Mentalism, however, opens up a wide range of possibilities. Under our rules (and I think RMU went this route as well) Mentalism illusions are “internal”–a false sense implanted into the target, or targets, mind(s). This allows Mentalism a more flexible and powerful Illusion ability. Unlike Essence though, these Illusions will only be experienced by the target(s). To me this a good balance between Essence and Mentalism spells. Essence allows for manifestations, that are seen by anyone but are limited in scope while Mentalism can be fully immersive but only by select targets. This mental projection also gives the Mentalist the ability to affect the targets nervous system, i.e. pain receptors. This gives Mentalist the ability to incorporate “damage” (via pain penalties and not real damage) in the spell effect.

In my opinion, it’s Mentalist Illusions that best mirror the functions of the D&D Phantasm spell, while Essence emulates the presentation of the Phantasm spell. Rolemasters realm differentiation allow for more precise form/function execution.

These are my solutions. But to revisit the topic: are RAW Rolemaster Illusion spells broken? Should a caster be allowed to add “touch” effects to a bridge illusion so characters can cross a chasm? Does this even make sense? Is an illusion, a false sensory input, compatible with a touch; an actual real directed spell that creates a physical effect? Combining the two break the rules.

Just my 2 cents!


#RPGaDAY2017 19th, 20th and 21st

I am sure that bulk answering these questions twice a week completely misses the point of #RPGaDAY but to be honest I don’t care.

Yesterday Sparta commented on a post I wrote at the beginning of July. The significance of that is that we are obviously reaching new people and they are looking at what we are writing. This is a good thing. I have no idea but it is entirely possible Sparta and others found the blog through the #RPGaDAY hashtag.

Insidentally one of the most most common good search phrases that brings people to the blog is [shadow world amthor]. The busiest day so far this month was the day that Brian mentioned the fanzine on the RM Forums!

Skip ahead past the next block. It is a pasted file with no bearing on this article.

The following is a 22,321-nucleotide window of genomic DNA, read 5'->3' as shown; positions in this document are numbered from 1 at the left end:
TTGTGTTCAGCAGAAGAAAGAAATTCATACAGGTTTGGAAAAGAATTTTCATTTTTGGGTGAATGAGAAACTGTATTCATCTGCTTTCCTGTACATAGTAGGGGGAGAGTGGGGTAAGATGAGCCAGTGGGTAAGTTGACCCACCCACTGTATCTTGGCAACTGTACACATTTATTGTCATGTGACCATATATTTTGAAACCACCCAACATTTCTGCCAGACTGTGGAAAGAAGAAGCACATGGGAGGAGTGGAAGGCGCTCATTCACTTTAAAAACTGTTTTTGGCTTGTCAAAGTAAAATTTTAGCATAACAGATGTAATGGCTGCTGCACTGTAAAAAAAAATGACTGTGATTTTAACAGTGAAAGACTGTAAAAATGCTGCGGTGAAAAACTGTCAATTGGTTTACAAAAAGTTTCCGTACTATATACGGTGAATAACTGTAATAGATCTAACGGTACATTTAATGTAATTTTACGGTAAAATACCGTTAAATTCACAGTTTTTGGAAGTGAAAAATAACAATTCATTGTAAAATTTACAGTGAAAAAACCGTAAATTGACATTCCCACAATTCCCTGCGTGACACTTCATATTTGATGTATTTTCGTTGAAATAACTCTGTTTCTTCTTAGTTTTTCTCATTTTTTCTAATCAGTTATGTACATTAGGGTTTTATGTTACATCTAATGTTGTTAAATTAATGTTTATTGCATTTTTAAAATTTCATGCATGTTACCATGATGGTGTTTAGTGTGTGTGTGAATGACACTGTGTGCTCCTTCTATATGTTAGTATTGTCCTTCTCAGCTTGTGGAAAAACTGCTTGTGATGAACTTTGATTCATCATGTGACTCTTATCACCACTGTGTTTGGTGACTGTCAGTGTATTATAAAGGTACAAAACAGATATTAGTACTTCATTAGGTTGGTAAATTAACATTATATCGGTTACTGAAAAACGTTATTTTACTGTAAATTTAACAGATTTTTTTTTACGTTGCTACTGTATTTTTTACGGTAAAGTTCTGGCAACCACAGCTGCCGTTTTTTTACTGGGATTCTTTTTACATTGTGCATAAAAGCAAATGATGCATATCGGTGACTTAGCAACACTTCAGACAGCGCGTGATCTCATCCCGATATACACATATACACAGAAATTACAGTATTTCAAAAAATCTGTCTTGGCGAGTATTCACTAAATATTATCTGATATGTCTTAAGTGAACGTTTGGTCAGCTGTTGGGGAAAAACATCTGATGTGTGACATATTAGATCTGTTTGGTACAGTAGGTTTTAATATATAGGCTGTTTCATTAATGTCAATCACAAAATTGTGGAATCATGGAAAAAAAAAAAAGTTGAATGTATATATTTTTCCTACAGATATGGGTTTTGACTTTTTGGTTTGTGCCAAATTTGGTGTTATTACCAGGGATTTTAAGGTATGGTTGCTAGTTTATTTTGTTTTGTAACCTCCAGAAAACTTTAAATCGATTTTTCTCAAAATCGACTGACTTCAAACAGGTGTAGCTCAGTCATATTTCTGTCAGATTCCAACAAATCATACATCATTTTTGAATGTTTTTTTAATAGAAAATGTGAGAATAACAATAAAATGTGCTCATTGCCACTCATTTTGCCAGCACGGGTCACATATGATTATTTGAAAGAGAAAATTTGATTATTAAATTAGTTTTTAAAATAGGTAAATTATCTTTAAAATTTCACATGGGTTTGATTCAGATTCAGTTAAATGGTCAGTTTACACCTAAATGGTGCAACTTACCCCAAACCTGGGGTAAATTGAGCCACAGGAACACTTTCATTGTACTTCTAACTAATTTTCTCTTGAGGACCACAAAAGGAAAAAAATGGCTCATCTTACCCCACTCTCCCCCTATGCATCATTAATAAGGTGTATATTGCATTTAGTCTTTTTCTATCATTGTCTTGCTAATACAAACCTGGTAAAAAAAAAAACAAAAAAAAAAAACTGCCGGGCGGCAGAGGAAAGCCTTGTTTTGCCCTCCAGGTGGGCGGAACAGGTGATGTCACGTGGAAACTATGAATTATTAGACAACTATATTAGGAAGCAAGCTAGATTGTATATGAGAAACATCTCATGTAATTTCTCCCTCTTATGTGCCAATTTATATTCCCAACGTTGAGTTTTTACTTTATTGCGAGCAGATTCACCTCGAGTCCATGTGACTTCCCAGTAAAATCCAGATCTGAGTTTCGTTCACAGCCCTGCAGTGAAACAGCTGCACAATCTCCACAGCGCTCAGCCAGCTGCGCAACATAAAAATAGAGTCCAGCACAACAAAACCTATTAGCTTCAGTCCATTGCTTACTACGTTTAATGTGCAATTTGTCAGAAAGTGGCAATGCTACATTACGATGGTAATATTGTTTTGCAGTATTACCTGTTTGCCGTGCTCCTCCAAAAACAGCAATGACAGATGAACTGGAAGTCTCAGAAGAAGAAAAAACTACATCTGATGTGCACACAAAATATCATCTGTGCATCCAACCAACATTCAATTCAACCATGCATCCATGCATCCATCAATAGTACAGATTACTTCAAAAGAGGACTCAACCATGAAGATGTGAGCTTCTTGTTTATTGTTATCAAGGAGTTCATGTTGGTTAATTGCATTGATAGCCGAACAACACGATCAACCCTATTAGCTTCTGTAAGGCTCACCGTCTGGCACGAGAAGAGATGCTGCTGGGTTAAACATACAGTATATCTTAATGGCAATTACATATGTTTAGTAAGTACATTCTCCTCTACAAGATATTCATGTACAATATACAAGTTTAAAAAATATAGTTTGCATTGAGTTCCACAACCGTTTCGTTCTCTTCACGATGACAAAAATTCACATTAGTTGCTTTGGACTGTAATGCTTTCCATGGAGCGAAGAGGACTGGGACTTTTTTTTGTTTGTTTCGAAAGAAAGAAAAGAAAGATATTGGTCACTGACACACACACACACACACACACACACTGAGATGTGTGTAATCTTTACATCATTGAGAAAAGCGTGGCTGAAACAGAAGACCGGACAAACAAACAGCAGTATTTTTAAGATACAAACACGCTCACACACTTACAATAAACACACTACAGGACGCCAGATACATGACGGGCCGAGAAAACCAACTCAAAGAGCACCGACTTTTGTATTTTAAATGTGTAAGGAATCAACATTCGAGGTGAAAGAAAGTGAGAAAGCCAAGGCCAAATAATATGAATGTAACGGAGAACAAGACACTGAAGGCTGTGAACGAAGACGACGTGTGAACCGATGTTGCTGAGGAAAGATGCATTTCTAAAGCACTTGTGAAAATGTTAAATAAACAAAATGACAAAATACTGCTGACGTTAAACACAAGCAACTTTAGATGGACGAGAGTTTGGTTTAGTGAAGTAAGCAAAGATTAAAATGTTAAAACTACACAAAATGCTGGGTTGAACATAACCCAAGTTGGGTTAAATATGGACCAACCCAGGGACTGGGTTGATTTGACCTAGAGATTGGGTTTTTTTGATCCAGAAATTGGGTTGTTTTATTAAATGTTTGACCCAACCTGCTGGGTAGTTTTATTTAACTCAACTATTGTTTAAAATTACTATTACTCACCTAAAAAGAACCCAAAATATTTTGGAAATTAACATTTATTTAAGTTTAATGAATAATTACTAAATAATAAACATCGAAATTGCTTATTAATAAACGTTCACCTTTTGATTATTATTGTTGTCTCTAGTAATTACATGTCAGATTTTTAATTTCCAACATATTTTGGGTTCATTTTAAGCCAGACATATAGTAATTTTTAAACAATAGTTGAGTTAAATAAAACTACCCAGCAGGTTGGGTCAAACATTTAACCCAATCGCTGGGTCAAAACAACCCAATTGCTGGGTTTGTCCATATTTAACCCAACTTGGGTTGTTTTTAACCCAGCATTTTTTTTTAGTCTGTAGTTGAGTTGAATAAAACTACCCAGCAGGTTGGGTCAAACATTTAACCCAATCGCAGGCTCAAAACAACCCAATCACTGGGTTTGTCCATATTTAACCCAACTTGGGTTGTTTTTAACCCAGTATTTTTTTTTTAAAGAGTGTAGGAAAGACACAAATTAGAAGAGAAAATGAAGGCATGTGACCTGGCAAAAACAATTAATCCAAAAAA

Anyway, I digress.

19th Which RPG features the best writing?

This is a really subjective question. What is best writing anyway? The D&D Basic box set (red cover) that got me started had a life long impact on me so that must have been pretty good I would say.

I am actually going to put forward Champions as my answer though for this question. That was a brilliant system and the rulebook was a pleasure to read. It also changed the way I thought about RPGs and character generation forever.

20th What is the best source of out of print RPGs.

The only sites I have ever looked at for these are ebay and amazon marketplace. I guess the point of this question is that if you scanned twitter for the answer to this question then you are going to find a few gems of sites that are little known but will worth knowing about.

I bet scribt has a load of old RPGs uploaded as illegal copies, you seem to be able to find just about anything on there!

21st Which RPG does the most with the least words?

I assume they do not mean shortest rule set. I know there are tons of one page ‘rulebooks’ out there. I am going to answer with CarWars again. We used to role play it ans I think the game has a single character stat for your life which was 3 if you were healthy and maybe three skills driving, combat and mechanic if I remember rightly. So your entire character sheet was 4 words long and 4 numbers. The vehicle character sheet was a box with maybe 6 sets of initials, MG for machine gun, RR for recoiless rifle, PR for puncture resistant tyres and so on. It has to be the game with the least vocabulary of them all!